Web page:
The next paragraph is rated S, for shocking. Get ready. Brace yourself. Here we go. 
If the starting R value for the coronavirus is indeed 2.28, as the poor folks aboard the Princess Cruise Line Ship have helped establish, then we will reach the herd immunity threshold once 56% of the population has been infected and has survived. Given there are 325 million of us here in the good ol' USA without a vaccine, then 182 million of us are going to have to get sick and survive.
Given that the herd immunity threshold is equal to the number of expected infections within a population, assuming the virus is left to its own devilish devices, then the Diamond Princess experience tells us that the percentage of the population that could be infected is 56%, not 1%. For those of you who might be particularly disinclined towards math, my engineering estimate is 56 times greater than that of the Stanford epidemiologist. My engineering estimate may be wrong, certainly, but at least I provide some basis for it. The epidemiologist simply said "If we assume."

Please do not include me as part of that scholarly pronoun.

If, instead, we derive both a case fatality rate (CFR = 0.625% as per the epidemiologist) and a starting reproduction number (Ro = 2.28 as per the IJID) from the Diamond Princess experience, then we're looking not at 10,000 deaths, but 1.1 million deaths. That, I am certain, would draw more media coverage than "an NBA game between the two most indifferent teams."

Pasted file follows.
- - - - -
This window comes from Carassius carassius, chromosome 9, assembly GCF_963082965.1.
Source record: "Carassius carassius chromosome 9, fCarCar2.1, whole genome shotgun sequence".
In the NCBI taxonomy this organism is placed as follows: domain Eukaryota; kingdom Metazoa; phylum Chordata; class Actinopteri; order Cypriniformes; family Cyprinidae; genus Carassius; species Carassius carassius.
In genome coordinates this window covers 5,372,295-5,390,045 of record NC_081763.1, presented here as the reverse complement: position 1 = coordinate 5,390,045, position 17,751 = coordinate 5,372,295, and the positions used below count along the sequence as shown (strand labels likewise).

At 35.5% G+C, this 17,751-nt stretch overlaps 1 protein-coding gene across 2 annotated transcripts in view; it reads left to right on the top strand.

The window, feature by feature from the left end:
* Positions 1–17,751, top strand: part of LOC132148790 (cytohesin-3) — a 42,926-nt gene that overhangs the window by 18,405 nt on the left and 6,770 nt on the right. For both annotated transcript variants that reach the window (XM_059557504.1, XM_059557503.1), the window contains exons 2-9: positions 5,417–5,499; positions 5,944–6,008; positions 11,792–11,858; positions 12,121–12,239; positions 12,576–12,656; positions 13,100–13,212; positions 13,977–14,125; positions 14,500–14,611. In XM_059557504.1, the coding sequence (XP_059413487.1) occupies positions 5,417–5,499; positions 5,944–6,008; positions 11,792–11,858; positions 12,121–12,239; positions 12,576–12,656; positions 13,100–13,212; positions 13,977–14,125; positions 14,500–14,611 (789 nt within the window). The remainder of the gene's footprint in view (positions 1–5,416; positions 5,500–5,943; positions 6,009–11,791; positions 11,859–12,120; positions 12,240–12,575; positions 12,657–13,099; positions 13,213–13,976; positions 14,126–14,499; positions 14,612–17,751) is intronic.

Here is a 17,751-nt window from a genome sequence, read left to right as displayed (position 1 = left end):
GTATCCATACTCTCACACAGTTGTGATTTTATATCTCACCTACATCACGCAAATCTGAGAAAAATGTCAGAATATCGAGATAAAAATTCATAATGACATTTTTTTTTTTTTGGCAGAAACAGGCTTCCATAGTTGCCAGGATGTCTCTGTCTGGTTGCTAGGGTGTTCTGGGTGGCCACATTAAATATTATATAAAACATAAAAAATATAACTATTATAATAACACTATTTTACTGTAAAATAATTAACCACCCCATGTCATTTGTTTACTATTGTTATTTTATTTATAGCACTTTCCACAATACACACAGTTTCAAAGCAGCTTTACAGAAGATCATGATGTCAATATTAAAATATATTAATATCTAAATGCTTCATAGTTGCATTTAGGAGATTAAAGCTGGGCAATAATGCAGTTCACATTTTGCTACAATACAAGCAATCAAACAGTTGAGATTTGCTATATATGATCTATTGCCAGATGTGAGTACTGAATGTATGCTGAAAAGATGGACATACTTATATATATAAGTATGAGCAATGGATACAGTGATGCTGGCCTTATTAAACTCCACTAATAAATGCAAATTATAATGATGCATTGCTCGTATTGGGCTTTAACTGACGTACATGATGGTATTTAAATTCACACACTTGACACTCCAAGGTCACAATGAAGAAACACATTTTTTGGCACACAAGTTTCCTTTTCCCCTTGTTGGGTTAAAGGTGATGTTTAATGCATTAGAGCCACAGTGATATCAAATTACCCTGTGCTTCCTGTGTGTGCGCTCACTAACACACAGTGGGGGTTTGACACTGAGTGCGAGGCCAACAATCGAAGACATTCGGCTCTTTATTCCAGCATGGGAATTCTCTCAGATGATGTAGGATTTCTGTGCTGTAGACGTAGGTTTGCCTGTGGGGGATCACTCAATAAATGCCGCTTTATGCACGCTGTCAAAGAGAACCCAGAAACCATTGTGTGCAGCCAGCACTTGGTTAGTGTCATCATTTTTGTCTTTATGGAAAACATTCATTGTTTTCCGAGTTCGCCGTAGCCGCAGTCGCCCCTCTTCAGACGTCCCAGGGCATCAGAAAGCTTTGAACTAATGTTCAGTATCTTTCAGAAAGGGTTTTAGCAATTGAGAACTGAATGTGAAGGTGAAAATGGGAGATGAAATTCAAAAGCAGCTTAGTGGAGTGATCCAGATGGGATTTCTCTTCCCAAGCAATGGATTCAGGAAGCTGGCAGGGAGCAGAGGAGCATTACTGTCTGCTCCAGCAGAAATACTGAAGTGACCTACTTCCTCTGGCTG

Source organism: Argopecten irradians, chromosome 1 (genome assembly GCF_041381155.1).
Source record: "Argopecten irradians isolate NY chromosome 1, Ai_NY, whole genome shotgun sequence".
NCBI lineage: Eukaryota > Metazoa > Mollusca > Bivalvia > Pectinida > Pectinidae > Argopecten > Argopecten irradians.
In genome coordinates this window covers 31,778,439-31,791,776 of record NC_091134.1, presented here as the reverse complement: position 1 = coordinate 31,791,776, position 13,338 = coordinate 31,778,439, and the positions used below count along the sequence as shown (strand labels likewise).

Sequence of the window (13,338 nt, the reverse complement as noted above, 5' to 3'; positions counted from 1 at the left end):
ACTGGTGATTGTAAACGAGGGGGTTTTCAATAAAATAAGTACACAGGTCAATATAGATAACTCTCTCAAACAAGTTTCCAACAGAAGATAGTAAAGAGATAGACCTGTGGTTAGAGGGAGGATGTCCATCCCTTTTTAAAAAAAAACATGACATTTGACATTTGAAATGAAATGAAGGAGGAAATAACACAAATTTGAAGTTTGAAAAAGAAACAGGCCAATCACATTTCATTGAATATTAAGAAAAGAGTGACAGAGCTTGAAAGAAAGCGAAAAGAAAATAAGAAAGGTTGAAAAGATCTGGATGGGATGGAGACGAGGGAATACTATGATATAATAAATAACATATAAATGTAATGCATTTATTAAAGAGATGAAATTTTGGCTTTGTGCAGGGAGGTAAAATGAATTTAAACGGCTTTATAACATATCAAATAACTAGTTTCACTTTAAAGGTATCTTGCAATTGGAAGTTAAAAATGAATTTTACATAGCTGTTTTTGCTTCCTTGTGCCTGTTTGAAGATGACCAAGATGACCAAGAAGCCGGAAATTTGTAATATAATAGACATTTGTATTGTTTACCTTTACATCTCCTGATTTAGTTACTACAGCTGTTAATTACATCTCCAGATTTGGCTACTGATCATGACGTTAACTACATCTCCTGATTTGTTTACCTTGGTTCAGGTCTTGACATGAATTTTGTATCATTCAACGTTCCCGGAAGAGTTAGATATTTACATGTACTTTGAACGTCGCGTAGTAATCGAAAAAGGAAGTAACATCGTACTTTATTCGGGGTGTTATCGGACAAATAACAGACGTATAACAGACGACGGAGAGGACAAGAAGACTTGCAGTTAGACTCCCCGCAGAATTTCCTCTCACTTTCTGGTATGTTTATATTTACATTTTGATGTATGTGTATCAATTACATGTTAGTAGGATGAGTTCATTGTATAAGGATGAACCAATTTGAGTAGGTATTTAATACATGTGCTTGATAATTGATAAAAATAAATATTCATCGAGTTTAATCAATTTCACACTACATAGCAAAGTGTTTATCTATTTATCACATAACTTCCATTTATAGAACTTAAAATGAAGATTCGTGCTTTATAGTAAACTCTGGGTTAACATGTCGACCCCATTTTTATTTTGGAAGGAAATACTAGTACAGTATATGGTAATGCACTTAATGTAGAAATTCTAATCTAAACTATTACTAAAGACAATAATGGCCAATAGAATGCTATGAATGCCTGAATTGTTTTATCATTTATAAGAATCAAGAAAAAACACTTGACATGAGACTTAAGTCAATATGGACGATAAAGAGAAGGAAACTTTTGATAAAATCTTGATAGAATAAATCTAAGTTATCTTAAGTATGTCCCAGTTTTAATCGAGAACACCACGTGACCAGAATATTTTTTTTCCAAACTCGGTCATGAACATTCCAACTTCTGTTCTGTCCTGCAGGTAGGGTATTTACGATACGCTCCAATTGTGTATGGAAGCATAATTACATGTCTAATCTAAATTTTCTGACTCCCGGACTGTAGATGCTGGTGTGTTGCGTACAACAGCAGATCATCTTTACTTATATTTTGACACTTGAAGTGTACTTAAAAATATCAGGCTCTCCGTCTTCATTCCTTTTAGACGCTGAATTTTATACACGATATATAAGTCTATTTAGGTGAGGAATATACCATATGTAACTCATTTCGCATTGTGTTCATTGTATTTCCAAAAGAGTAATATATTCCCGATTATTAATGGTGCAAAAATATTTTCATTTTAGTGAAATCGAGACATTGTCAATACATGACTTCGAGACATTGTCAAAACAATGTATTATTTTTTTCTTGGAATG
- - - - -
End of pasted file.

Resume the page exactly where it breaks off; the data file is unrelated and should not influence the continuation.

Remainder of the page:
As I made clear in my first two posts of this series, our best strategy is to flatten the hell out of the curve and work like hell towards mass distribution of an effective treatment, at least two of which may be on the way.

As I pointed out in Part 2 of this series, the 31 authors from the Imperial College of London followed close on my heels in predicting more than a million deaths in the U.S. Their calculation was even more frightening, though, since it presumed serious flattening-the-curve efforts such as those now in effect within the U.S.

Since the Brits actually presented some defensible basis for their numbers other than "If we assume," I spent no time trying to dispute them. Instead, I faulted them just a wee bit for failing to even mention the possibility that cheap, effective treatments seem to be on the horizon.

According to the "we do not simply assume" Brits, we have to get even more aggressive at flattening our curve. I'm concerned that articles such as that of the Stanford epidemiologist do just the opposite.

I meant to include this thought in the original post, but the sun got in my eyes, or some other equally lame excuse.

One might argue that 56% infection rate cannot be correct since only 18% of the 3779 pax and crew (nominal) aboard the Diamond Princess got infected, despite close quarters.

One might respond that the Diamond Princess was quickly quarantined, internally and externally, once the initial infection was recognized. One might therefore argue that the Diamond Princess experience demonstrates the importance of flattening the curve as soon and as much as possible, reducing the infection rate from 56% to 18%, saving two-thirds of the 21 lives that would have otherwise have been lost.

The correct lesson from the Diamond Princess experience might be exactly the opposite of that being taught by the Stanford epidemiologist.